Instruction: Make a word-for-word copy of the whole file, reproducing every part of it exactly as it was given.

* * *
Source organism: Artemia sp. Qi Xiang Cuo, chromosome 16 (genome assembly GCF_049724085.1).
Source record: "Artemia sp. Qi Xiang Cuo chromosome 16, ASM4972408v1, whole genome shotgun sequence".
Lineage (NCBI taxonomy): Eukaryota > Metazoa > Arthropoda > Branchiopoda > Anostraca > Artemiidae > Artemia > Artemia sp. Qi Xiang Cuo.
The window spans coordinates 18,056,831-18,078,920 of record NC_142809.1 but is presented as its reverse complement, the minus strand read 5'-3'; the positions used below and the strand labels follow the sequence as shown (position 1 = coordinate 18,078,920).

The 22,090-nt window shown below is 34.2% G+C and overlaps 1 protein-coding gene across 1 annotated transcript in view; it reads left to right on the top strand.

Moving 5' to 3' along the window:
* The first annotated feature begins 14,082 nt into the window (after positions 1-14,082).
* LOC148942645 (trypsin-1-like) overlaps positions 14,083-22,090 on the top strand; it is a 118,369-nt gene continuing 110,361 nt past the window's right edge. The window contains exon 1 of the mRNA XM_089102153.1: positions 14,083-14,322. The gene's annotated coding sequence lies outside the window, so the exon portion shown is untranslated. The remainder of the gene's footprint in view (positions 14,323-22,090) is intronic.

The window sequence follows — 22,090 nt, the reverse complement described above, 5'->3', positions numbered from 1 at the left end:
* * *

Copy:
Source organism: Artemia sp. Qi Xiang Cuo, chromosome 16 (genome assembly GCF_049724085.1).
Source record: "Artemia sp. Qi Xiang Cuo chromosome 16, ASM4972408v1, whole genome shotgun sequence".
Lineage (NCBI taxonomy): Eukaryota > Metazoa > Arthropoda > Branchiopoda > Anostraca > Artemiidae > Artemia > Artemia sp. Qi Xiang Cuo.
The window spans coordinates 18,056,831-18,078,920 of record NC_142809.1 but is presented as its reverse complement, the minus strand read 5'-3'; the positions used below and the strand labels follow the sequence as shown (position 1 = coordinate 18,078,920).

The 22,090-nt window shown below is 34.2% G+C and overlaps 1 protein-coding gene across 1 annotated transcript in view; it reads left to right on the top strand.

Moving 5' to 3' along the window:
* The first annotated feature begins 14,082 nt into the window (after positions 1-14,082).
* LOC148942645 (trypsin-1-like) overlaps positions 14,083-22,090 on the top strand; it is a 118,369-nt gene continuing 110,361 nt past the window's right edge. The window contains exon 1 of the mRNA XM_089102153.1: positions 14,083-14,322. The gene's annotated coding sequence lies outside the window, so the exon portion shown is untranslated. The remainder of the gene's footprint in view (positions 14,323-22,090) is intronic.

The window sequence follows — 22,090 nt, the reverse complement described above, 5'->3', positions numbered from 1 at the left end: